No 1 Feature Writer Aran Dorton
previews tomorrow’s big event at the Etihad and recalls the days when we were final day party poopers !
Could it happen again in 2014?
So it all comes down to this. On Sunday afternoon in Manchester, Sam Allardyce, Andy Carroll, Kevin Nolan and the boys form the last line of defence between money-bags City and the Premier League title.
All eyes will be on the Irons, almost every neutral a West Ham fan for the day and yet simultaneously writing us off.
There has been widespread admiration for Liverpool boss Brendan Rogers and his side this season. It has been a remarkable turnaround for the Reds who finished a lowly seventh last term, 28 points off champions Manchester United.
Rightful praise has been bestowed upon the fast, counter-attacking brand of football that Rogers has implemented, built around a wealth of talented Englishmen.
It is easy to argue that if Liverpool come up short – having been so in control –the psychological effect of such surrender will have a lasting and damaging impression on Gerrard and co at next month’s World Cup.
There are clubs that football fans love to hate much more than Manchester City. Aside from their spending, in Manuel Pellegrini they have a manager who does not court controversy and the playing staff lacks a pantomime villain of the standing of Luis Suaréz.
But football fans love drama, they love a story, they love the twists and turns. Whatever their allegiance, they want days to remember akin to Sergio Aguero’s last gasp strike on the final day in 2012.
Enter West Ham United. At a stonking 17/1, the bookies don’t give us a chance, and why should they? They remember the 6-0 thrashing at the Etihad, even if those in claret and blue have blocked it out.
And who could resist a strike-force that includes the fit-again Aguero, a rejuvenated Edin Džeko and countless others who have notched a fantastic ton this season.
But, as we all know, West Ham have previous. Alex Ferguson’s Manchester United came to Upton Park on the final day of the 1994/95 season knowing that a win, coupled with Blackburn failing to secure victory at Anfield, would crown them champions.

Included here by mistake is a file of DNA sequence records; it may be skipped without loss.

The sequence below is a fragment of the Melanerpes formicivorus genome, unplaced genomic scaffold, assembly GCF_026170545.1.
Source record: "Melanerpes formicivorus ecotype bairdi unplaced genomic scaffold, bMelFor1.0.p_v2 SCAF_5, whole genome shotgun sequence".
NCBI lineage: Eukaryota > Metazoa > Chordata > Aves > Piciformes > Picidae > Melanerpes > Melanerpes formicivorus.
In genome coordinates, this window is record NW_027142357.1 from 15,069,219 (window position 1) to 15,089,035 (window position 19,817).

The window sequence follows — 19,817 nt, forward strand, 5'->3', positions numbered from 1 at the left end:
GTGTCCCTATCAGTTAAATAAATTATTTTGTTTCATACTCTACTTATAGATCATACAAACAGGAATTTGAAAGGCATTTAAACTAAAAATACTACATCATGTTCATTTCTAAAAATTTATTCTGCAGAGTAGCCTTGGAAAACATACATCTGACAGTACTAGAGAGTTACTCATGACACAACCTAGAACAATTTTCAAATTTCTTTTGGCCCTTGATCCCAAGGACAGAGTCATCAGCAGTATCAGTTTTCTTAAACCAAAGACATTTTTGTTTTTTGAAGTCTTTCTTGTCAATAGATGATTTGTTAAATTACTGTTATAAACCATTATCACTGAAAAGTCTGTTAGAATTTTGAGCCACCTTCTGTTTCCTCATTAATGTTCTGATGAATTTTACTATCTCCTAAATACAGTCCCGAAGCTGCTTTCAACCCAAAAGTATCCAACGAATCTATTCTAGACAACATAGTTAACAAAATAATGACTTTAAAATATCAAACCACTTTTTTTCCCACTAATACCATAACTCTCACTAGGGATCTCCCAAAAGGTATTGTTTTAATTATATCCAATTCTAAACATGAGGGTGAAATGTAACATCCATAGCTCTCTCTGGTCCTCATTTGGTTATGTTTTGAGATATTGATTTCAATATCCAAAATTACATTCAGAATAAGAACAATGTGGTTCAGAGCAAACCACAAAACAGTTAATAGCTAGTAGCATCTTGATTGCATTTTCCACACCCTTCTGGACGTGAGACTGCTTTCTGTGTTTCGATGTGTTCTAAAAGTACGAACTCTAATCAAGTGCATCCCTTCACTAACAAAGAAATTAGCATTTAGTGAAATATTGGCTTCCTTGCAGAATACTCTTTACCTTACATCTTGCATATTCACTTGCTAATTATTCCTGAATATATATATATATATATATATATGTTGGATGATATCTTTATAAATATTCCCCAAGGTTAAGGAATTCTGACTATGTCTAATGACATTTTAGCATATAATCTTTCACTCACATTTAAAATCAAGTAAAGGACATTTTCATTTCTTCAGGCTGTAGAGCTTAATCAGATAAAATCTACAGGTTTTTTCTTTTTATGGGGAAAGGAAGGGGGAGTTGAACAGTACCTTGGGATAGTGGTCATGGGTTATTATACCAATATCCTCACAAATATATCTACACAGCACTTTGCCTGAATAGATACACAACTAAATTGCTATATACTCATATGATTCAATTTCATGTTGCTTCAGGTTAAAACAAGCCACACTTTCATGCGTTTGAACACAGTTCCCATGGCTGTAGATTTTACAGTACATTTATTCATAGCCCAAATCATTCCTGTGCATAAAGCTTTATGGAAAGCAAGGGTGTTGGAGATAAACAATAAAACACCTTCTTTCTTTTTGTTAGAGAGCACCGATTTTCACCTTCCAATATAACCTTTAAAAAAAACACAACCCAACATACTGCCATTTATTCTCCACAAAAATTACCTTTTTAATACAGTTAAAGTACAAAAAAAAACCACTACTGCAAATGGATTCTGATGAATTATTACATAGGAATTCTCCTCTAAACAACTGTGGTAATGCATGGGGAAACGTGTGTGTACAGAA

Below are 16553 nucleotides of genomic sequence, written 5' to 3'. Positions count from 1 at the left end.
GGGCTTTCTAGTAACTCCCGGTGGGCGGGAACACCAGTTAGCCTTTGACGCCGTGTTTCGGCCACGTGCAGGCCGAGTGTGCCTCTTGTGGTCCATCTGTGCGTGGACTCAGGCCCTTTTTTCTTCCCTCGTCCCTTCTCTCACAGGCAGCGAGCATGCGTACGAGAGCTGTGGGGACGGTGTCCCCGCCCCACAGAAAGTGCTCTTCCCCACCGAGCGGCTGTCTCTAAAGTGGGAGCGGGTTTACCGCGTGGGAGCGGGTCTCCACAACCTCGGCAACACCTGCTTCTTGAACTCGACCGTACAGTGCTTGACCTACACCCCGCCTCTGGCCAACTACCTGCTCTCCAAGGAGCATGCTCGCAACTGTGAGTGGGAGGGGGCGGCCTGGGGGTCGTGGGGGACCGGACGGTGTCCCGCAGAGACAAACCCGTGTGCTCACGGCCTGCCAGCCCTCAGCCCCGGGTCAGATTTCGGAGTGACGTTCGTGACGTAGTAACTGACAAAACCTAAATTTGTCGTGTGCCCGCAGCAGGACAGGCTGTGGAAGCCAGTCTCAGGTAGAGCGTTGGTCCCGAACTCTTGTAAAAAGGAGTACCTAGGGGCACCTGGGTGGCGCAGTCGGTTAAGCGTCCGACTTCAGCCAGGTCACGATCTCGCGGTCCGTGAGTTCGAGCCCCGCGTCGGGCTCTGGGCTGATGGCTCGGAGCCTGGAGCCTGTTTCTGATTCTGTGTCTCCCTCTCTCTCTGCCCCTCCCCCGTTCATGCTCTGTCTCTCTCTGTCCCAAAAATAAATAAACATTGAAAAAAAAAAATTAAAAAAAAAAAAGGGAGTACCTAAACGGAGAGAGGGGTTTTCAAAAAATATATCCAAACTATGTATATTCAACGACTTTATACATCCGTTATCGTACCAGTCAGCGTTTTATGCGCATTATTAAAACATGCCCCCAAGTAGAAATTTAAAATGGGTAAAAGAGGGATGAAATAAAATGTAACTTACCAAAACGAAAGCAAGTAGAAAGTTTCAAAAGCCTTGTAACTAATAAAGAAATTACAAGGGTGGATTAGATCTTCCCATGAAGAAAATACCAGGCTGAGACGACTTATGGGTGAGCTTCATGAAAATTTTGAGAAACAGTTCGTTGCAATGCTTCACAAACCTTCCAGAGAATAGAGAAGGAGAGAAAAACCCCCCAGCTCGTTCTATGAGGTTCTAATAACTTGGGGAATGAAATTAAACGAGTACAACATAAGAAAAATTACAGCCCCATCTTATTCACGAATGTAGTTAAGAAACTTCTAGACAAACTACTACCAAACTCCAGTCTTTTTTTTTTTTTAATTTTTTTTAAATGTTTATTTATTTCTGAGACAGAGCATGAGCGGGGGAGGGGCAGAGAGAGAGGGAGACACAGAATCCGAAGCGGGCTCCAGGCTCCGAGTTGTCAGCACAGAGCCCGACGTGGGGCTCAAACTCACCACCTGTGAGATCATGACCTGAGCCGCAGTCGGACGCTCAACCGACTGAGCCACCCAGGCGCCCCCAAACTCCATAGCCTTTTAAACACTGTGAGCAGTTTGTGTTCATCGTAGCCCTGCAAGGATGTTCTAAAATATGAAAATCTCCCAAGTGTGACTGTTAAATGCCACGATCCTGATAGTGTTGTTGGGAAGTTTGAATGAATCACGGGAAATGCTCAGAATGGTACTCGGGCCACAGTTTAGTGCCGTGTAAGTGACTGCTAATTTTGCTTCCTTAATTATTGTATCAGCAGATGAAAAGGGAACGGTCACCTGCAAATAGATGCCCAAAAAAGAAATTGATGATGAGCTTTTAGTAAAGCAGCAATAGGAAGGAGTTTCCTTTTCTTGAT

Despite the bitter rivalry between the two clubs, a John Barnes strike and a late Jamie Redknapp winner meant Liverpool held their side of the bargain – but the Red Devils could not capitalise. Much like this Sunday, West Ham – in 13th – had little to play for apart from the delight of ruining United’s dreams of silverware.
A wonderful volley from midfielder Michael Hughes, his second goal for the Hammers, put us ahead on 31 minutes. Brian McClair leveled for the visitors to set up a frantic finish. Irons legend Ludo Mikloško (pictured above) stood firm in the West Ham goal, handing Blackburn the title – much to the dejection of returning outlaw Paul Ince (Shame eh?).
While we’re at it, what about 7 May 2006? A day that leaves a bitter taste in the mouths of our friends at White Hart Lane. The game had been in doubt after many of the Spurs squad were stuck down with food poisoning courtesy of a dodgy lasagne.
Goals from Carl Fletcher and Yossi Benayoun scuppered Tottenham’s Champions League hopes and left ‘Bubbles’ ringing around Arsenal’s Emirates Stadium (One Gunner I bumped into on the train back remarked that it couldn’t happen to a nicer club).
The next week, it was United who were the Irons’ final day victims again. Carlos Tevez inspired a truly great escape from relegation at Old Trafford.
On Sunday we have the opportunity to secure another famous win. Ironically, for better or for worse, a win against the Citizens may force the two Davids to think twice about sacking Sam Allardyce.
The eyes of the football world will be cast on the Etihad, no-one expecting a West Ham win. But with the pressure off – and the morale-boosting win over Tottenham still fresh in the memory – stranger things have happened.